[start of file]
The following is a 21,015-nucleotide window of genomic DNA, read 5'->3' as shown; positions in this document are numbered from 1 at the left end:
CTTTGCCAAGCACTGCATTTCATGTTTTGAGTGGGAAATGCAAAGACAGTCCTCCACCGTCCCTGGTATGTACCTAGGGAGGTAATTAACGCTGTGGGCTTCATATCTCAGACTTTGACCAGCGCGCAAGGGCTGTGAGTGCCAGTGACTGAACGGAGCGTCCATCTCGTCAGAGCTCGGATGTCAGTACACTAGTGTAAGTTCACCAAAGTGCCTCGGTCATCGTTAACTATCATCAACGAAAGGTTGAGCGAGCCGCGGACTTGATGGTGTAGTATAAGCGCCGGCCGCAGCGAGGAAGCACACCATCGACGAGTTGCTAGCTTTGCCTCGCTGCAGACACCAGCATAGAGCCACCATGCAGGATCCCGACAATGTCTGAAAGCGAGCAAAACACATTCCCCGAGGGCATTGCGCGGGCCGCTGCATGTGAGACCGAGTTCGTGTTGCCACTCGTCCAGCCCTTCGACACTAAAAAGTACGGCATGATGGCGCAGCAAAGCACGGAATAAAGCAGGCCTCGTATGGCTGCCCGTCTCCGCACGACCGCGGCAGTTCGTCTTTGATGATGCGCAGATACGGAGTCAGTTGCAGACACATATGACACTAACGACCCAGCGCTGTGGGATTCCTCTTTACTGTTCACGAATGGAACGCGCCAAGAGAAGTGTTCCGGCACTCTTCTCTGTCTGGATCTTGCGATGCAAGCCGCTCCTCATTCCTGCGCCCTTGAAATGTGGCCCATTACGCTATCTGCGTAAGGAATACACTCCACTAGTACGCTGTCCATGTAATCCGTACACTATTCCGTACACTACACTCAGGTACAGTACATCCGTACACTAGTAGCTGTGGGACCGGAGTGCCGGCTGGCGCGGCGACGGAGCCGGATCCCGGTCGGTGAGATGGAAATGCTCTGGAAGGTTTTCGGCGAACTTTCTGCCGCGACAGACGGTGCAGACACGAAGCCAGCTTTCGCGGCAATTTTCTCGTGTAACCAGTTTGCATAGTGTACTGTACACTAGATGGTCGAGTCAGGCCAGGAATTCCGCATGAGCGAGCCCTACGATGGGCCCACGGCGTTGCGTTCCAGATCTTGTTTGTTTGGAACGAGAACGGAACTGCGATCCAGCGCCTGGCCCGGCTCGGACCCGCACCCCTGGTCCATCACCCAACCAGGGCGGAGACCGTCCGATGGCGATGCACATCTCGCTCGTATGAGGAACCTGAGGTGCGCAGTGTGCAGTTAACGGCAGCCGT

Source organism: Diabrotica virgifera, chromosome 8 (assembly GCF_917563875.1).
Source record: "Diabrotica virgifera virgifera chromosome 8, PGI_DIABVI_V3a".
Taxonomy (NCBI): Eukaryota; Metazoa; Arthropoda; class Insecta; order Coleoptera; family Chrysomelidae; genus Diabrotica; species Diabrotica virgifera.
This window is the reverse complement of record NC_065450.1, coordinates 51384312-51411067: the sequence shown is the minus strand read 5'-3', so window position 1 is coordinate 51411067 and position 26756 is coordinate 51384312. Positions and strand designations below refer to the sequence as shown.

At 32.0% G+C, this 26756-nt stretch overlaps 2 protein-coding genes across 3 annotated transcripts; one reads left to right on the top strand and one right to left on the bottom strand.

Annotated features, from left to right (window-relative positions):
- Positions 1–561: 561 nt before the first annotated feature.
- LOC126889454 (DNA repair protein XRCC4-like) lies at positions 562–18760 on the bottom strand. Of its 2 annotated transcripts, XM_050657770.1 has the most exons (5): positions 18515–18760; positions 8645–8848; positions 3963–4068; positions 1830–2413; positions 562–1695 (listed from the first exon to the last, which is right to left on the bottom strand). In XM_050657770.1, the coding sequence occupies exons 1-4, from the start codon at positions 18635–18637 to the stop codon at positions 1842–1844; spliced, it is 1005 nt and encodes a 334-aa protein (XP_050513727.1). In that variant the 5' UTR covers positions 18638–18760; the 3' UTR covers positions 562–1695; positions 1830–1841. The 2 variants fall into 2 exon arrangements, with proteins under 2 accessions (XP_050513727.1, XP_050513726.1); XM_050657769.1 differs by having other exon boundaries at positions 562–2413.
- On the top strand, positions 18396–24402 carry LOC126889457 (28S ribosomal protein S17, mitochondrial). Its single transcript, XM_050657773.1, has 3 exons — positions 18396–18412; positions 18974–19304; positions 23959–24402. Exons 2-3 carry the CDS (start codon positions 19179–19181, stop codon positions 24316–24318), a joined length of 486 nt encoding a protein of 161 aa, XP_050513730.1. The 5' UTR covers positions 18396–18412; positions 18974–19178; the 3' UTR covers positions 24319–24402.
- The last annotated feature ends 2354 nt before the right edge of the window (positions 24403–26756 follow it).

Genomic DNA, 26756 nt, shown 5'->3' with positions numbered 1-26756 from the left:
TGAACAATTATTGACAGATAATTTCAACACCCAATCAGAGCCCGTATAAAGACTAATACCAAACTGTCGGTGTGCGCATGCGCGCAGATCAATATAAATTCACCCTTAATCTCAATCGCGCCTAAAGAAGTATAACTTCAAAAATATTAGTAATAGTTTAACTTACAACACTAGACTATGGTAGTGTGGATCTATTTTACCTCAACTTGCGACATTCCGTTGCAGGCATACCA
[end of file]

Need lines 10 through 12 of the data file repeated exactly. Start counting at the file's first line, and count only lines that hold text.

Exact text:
- LOC126889454 (DNA repair protein XRCC4-like) lies at positions 562–18760 on the bottom strand. Of its 2 annotated transcripts, XM_050657770.1 has the most exons (5): positions 18515–18760; positions 8645–8848; positions 3963–4068; positions 1830–2413; positions 562–1695 (listed from the first exon to the last, which is right to left on the bottom strand). In XM_050657770.1, the coding sequence occupies exons 1-4, from the start codon at positions 18635–18637 to the stop codon at positions 1842–1844; spliced, it is 1005 nt and encodes a 334-aa protein (XP_050513727.1). In that variant the 5' UTR covers positions 18638–18760; the 3' UTR covers positions 562–1695; positions 1830–1841. The 2 variants fall into 2 exon arrangements, with proteins under 2 accessions (XP_050513727.1, XP_050513726.1); XM_050657769.1 differs by having other exon boundaries at positions 562–2413.
- On the top strand, positions 18396–24402 carry LOC126889457 (28S ribosomal protein S17, mitochondrial). Its single transcript, XM_050657773.1, has 3 exons — positions 18396–18412; positions 18974–19304; positions 23959–24402. Exons 2-3 carry the CDS (start codon positions 19179–19181, stop codon positions 24316–24318), a joined length of 486 nt encoding a protein of 161 aa, XP_050513730.1. The 5' UTR covers positions 18396–18412; positions 18974–19178; the 3' UTR covers positions 24319–24402.
- The last annotated feature ends 2354 nt before the right edge of the window (positions 24403–26756 follow it).